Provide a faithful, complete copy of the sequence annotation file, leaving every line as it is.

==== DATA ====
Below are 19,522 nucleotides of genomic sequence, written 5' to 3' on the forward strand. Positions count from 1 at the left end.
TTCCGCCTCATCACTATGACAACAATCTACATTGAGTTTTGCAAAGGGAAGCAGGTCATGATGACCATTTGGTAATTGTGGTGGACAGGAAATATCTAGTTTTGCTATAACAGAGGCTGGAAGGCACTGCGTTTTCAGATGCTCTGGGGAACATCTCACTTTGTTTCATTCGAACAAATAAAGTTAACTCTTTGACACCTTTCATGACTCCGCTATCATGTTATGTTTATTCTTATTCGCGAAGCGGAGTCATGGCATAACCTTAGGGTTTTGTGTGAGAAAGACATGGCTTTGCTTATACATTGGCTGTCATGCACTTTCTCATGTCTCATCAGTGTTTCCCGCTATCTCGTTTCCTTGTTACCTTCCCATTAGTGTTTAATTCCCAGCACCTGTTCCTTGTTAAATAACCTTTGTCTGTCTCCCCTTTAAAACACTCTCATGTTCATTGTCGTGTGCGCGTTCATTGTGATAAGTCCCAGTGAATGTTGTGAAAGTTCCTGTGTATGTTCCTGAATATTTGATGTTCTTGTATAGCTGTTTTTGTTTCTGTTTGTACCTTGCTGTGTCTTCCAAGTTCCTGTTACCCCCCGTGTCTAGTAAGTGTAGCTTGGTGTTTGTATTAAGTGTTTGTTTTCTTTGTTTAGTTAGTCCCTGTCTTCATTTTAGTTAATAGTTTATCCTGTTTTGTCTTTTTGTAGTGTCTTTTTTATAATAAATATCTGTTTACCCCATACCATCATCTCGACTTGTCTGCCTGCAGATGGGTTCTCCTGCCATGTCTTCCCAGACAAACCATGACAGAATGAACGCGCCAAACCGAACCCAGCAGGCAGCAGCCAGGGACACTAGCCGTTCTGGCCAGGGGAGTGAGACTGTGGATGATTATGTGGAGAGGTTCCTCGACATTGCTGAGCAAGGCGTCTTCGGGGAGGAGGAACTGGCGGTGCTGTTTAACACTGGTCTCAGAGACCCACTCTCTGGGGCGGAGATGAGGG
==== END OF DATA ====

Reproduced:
Below are 19,522 nucleotides of genomic sequence, written 5' to 3' on the forward strand. Positions count from 1 at the left end.
TTCCGCCTCATCACTATGACAACAATCTACATTGAGTTTTGCAAAGGGAAGCAGGTCATGATGACCATTTGGTAATTGTGGTGGACAGGAAATATCTAGTTTTGCTATAACAGAGGCTGGAAGGCACTGCGTTTTCAGATGCTCTGGGGAACATCTCACTTTGTTTCATTCGAACAAATAAAGTTAACTCTTTGACACCTTTCATGACTCCGCTATCATGTTATGTTTATTCTTATTCGCGAAGCGGAGTCATGGCATAACCTTAGGGTTTTGTGTGAGAAAGACATGGCTTTGCTTATACATTGGCTGTCATGCACTTTCTCATGTCTCATCAGTGTTTCCCGCTATCTCGTTTCCTTGTTACCTTCCCATTAGTGTTTAATTCCCAGCACCTGTTCCTTGTTAAATAACCTTTGTCTGTCTCCCCTTTAAAACACTCTCATGTTCATTGTCGTGTGCGCGTTCATTGTGATAAGTCCCAGTGAATGTTGTGAAAGTTCCTGTGTATGTTCCTGAATATTTGATGTTCTTGTATAGCTGTTTTTGTTTCTGTTTGTACCTTGCTGTGTCTTCCAAGTTCCTGTTACCCCCCGTGTCTAGTAAGTGTAGCTTGGTGTTTGTATTAAGTGTTTGTTTTCTTTGTTTAGTTAGTCCCTGTCTTCATTTTAGTTAATAGTTTATCCTGTTTTGTCTTTTTGTAGTGTCTTTTTTATAATAAATATCTGTTTACCCCATACCATCATCTCGACTTGTCTGCCTGCAGATGGGTTCTCCTGCCATGTCTTCCCAGACAAACCATGACAGAATGAACGCGCCAAACCGAACCCAGCAGGCAGCAGCCAGGGACACTAGCCGTTCTGGCCAGGGGAGTGAGACTGTGGATGATTATGTGGAGAGGTTCCTCGACATTGCTGAGCAAGGCGTCTTCGGGGAGGAGGAACTGGCGGTGCTGTTTAACACTGGTCTCAGAGACCCACTCTCTGGGGCGGAGATGAGGG